At Charonda's home in a tidy Woodbridge development, tutoring books -- a Princeton Review SOL biology tome, another store-bought manual on Algebra II -- sit in the kitchen like broken appliances.
Charonda needs to pass either the geometry or the Algebra II exam to earn an advanced diploma and better her chances of getting into James Madison University, in the Shenandoah Valley. But she agonizes over how much more she needs to know to get the tests off her back. Her most recent report says she earned a 394 in Geometry, just shy of the 400 needed to pass on the 600-point scale. But that doesn't tell her how many more answers she needed right.
The Geometry cut score is on the state Education Department's Web site: 27 answers correct out of 45.
"If you barely pass . . . to me, that's good enough, because I never understood the class," said Charonda, who has trouble with pesky angles, circles and polygons.
To her mother, getting 60 percent of the questions correct, even if it is technically passing, is not acceptable. "I guess you'd be happy your child passed, but now what? Does she know anything more than before took she took the course?" Carole Godette asked.
Lil Tuttle, a former member of the Virginia Board of Education, said cut scores have always been too low. "I don't know many teachers who would set their own pass rate in class at 50 or 60 percent," Tuttle said. "What we have to have are standards that the public can understand, like A, B, C, D and F in the classroom. Not to set it up that way is incredibly confusing, and you need to get public buy-in."
It's debatable whether it's fair to equate cut scores to letter grades because some exams are easy, and some seem fit for junior Mensa membership. A new study from the District-based Thomas B. Fordham Institute found that Colorado asks fourth-graders whether Alec saw Paul running after Missy, while Massachusetts asks them to comprehend a Leo Tolstoy excerpt.
At a Marriott hotel in Towson last week, about a dozen middle school science teachers and curriculum specialists gathered to recommend cut scores for a Maryland School Assessment in science that debuted in the spring.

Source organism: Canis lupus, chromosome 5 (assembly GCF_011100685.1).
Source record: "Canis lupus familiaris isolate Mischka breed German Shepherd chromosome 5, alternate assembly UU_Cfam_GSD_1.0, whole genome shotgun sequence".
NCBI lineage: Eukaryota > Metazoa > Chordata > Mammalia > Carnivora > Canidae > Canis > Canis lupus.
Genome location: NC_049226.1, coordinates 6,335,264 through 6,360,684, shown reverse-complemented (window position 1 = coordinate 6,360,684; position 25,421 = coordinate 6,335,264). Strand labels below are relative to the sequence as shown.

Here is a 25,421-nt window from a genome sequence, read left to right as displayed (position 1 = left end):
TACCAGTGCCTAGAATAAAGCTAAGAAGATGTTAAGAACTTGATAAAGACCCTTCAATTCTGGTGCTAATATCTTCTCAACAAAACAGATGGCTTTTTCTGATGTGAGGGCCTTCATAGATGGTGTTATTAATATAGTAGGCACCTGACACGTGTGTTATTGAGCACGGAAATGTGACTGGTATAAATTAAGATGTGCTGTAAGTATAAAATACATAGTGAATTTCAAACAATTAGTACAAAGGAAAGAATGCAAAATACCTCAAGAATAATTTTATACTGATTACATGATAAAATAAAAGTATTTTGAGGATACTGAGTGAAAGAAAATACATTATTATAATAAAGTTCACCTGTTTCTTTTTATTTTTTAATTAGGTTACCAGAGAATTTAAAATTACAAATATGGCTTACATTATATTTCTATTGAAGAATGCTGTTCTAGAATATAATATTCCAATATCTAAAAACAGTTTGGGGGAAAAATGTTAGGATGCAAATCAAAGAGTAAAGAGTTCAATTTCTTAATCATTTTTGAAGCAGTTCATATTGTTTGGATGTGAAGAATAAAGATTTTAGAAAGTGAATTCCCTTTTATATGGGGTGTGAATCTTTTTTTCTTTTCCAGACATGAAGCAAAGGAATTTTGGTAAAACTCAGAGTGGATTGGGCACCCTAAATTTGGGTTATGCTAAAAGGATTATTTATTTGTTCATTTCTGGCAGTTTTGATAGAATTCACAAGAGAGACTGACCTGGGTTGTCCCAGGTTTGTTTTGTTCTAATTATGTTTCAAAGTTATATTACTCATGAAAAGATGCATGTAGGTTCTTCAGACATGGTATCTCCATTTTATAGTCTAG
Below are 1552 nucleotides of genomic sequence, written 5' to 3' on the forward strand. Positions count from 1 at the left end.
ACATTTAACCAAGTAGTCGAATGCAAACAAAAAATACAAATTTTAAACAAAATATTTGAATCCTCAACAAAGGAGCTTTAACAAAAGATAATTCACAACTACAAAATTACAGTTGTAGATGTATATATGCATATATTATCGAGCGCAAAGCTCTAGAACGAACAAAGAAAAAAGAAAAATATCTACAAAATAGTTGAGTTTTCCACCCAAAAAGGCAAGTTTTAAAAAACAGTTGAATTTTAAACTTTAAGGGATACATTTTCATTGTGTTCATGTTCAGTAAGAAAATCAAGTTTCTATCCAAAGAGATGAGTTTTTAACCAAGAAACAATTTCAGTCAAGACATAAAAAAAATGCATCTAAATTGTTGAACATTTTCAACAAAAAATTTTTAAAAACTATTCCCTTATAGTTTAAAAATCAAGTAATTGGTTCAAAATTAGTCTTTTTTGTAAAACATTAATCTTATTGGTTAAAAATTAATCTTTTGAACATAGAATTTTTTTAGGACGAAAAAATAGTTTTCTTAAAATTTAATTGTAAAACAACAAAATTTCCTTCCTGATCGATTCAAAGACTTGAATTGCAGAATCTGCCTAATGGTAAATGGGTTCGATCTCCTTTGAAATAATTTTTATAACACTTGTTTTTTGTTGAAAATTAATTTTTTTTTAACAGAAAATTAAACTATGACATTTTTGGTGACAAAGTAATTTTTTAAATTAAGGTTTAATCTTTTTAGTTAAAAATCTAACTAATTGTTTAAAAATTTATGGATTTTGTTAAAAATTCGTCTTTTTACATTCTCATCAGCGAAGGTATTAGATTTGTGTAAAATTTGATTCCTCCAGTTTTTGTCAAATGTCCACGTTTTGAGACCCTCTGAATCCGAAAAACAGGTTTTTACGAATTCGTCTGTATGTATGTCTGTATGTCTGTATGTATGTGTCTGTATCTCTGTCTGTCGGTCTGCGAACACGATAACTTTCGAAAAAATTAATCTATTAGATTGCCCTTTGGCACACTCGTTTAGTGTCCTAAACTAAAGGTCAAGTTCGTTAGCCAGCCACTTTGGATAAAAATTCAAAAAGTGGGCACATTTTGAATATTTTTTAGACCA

Some experts question this format. Andrew J. Rotherham, co-founder of the Washington-based think tank Education Sector and a member of the Virginia Board of Education, said it could be more appropriate for states to include high school or college teachers in setting middle school cut scores. "You want someone who will say, 'If you can't meet these standards, you're going to struggle in my English course,' " Rotherham said.
As the Maryland educators began, they were given a book of questions ordered from easiest to hardest, based on the percentage of students who got each question correct. They then marked the last question that they thought a barely passing student would get correct to reach "proficiency." This determined each teacher's initial recommended cut score.
Then the teachers debated their choices. Myra MacPherson, a Talbot County science teacher, looked at Alicia Feddor, a Howard County science resource teacher.
"And you had the highest cut score?" MacPherson asked her.
"Our expectation of proficiency is that they could interpret simple data," Feddor said.
Donna Motsay, a Harford County science teacher, shook her head, saying: "It's frustrating -- you know they should know certain material."
Before making recommendations to the State Board of Education, the teachers got to see how many would pass if their proposed cut scores were real. The impact data give them power to decide whether more kids will pass or fail. One official at the session warned them to tread carefully. "Don't go chasing numbers," he said. "That's not your job. Your job is to know your kids and the content."
Back in Prince William, Charonda remembers a teacher once told her the cut score for an exam. "She wanted to make sure we all passed," Charonda said. "She has the highest pass rate at school. She has an award for it and hangs it up at school."